David Drake
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Why Bitcoin Continues to Rule the Crypto Market Despite its High Volatility

So, how does the highest profile cryptocurrency manage to stay on top of the market despite threats from regulators, hackers and even market pundits.

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May 31, 2004

A Tax Cut For Traders

By Gregory Bresiger

The trading industry is now enjoying a big cost reduction.

The Security and Exchange Commission recently reduced the Section 31(a) transaction fee. It was cut from $39 to $23.40 per one million dollars.

"This substantial mid-year rate reduction is due to the increases in dollar volume of securities transactions and the late time of the FY (fiscal year) 2004 appropriations for the SEC." So says David Franasiak, a securities industry lobbyist in Washington for the Securities Traders Association. He informed members of the group in a recent memo. The rate is effective until the fall when the SEC will review it again.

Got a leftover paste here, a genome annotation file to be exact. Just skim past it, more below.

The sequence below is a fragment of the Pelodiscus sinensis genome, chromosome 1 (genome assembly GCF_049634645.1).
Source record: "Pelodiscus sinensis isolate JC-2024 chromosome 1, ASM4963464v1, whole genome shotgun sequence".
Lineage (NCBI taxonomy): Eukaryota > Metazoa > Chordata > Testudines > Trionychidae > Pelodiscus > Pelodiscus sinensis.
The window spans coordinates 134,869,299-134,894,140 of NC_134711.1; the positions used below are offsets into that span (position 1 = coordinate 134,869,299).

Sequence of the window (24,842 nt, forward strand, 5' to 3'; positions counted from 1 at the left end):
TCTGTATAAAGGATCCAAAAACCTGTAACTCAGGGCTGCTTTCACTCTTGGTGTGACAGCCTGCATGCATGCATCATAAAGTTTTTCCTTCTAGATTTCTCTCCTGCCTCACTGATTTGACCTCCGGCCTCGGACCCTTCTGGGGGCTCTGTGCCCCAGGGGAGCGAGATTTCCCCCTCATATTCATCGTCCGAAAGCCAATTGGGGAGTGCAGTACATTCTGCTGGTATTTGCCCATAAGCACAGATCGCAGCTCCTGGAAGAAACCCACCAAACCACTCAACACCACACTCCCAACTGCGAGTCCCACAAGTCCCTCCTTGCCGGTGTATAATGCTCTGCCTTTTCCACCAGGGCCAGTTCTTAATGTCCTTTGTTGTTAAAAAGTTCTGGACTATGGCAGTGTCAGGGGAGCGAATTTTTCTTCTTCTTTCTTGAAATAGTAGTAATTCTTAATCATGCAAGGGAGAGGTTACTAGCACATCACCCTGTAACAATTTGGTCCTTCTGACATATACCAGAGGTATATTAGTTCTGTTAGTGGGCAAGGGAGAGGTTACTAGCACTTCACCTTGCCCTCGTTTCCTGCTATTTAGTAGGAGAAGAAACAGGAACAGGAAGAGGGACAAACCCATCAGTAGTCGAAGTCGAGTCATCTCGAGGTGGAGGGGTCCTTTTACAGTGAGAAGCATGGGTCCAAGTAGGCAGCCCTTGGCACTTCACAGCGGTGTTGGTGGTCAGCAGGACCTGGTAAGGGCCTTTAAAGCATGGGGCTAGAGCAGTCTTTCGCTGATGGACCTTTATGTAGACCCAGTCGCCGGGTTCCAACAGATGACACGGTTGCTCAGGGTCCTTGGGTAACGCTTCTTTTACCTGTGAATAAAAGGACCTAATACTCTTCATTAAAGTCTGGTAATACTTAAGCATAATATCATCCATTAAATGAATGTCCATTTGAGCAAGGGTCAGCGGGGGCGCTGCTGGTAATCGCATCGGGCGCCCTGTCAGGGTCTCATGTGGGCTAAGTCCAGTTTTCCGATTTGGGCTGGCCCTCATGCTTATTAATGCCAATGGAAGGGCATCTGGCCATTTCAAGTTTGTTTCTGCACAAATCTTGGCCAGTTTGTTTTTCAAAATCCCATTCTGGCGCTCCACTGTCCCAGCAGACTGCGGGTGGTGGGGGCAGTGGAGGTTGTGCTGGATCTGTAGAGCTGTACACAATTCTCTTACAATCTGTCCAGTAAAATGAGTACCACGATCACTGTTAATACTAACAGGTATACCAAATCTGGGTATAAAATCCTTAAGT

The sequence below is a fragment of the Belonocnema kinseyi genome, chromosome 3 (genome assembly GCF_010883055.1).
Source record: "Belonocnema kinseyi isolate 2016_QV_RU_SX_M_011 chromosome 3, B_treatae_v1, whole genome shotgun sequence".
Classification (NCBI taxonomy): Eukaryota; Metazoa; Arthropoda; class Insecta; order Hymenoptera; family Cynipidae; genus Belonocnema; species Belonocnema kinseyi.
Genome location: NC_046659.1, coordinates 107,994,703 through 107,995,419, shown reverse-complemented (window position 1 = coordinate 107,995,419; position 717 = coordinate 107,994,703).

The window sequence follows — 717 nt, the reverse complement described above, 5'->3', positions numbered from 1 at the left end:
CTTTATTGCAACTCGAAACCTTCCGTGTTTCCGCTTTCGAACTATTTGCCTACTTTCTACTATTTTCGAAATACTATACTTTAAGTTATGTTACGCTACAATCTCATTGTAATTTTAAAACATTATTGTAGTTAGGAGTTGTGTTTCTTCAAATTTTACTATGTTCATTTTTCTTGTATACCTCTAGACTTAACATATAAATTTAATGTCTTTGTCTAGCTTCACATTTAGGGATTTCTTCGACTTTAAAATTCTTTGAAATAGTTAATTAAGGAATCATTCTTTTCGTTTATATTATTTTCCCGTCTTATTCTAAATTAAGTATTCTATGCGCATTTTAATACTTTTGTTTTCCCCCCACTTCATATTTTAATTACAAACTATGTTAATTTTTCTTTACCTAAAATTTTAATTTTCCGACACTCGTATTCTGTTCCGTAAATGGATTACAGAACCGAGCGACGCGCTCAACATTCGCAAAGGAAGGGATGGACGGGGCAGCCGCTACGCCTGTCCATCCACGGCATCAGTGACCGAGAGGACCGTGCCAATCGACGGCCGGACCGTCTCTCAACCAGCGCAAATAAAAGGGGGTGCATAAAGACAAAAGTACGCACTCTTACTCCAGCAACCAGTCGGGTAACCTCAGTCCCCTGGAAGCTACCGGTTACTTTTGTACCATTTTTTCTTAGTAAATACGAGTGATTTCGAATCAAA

Section 31(a) is designed to pay the costs of the Securities and Exchange Commission. Franasiak said that a continuance of the lower rates is dependent on strong levels of trading. Last year, the securities industry was able to persuade Congress and the president to provide relief.

For several years, the industry had been arguing that the rate was set too high, generating more money than was needed to fund the SEC budget. STA ran a projection on the estimated amount of savings because of the lower Section 31(a) rate. Based on estimated transaction volume in fiscal year 2004 of some $31 trillion, transaction fees - if applied at the new rate for the entire fiscal year - will decline by some $309 million. This assumes that market volume will stay about the same for the entire year.